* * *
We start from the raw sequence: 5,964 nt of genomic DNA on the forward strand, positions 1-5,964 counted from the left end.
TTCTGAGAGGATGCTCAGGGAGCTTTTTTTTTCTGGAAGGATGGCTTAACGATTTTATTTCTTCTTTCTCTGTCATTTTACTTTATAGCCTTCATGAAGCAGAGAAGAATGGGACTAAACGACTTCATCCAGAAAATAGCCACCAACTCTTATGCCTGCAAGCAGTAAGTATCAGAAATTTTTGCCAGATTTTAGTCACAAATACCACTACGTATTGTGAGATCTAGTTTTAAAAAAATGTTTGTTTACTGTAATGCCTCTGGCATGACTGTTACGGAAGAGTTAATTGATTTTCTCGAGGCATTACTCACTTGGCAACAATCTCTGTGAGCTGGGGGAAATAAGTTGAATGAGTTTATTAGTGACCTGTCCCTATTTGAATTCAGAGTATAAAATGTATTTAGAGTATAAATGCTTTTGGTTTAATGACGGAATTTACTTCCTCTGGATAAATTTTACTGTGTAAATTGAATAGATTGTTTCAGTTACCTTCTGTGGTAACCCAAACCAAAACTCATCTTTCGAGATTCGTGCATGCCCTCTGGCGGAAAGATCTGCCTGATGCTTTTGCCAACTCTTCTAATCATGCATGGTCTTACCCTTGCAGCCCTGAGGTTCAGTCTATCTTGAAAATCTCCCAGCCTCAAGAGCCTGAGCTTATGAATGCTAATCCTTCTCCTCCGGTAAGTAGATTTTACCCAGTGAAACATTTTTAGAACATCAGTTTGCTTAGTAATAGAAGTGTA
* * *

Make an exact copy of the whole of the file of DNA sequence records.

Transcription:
We start from the raw sequence: 5,964 nt of genomic DNA on the forward strand, positions 1-5,964 counted from the left end.
TTCTGAGAGGATGCTCAGGGAGCTTTTTTTTTCTGGAAGGATGGCTTAACGATTTTATTTCTTCTTTCTCTGTCATTTTACTTTATAGCCTTCATGAAGCAGAGAAGAATGGGACTAAACGACTTCATCCAGAAAATAGCCACCAACTCTTATGCCTGCAAGCAGTAAGTATCAGAAATTTTTGCCAGATTTTAGTCACAAATACCACTACGTATTGTGAGATCTAGTTTTAAAAAAATGTTTGTTTACTGTAATGCCTCTGGCATGACTGTTACGGAAGAGTTAATTGATTTTCTCGAGGCATTACTCACTTGGCAACAATCTCTGTGAGCTGGGGGAAATAAGTTGAATGAGTTTATTAGTGACCTGTCCCTATTTGAATTCAGAGTATAAAATGTATTTAGAGTATAAATGCTTTTGGTTTAATGACGGAATTTACTTCCTCTGGATAAATTTTACTGTGTAAATTGAATAGATTGTTTCAGTTACCTTCTGTGGTAACCCAAACCAAAACTCATCTTTCGAGATTCGTGCATGCCCTCTGGCGGAAAGATCTGCCTGATGCTTTTGCCAACTCTTCTAATCATGCATGGTCTTACCCTTGCAGCCCTGAGGTTCAGTCTATCTTGAAAATCTCCCAGCCTCAAGAGCCTGAGCTTATGAATGCTAATCCTTCTCCTCCGGTAAGTAGATTTTACCCAGTGAAACATTTTTAGAACATCAGTTTGCTTAGTAATAGAAGTGTA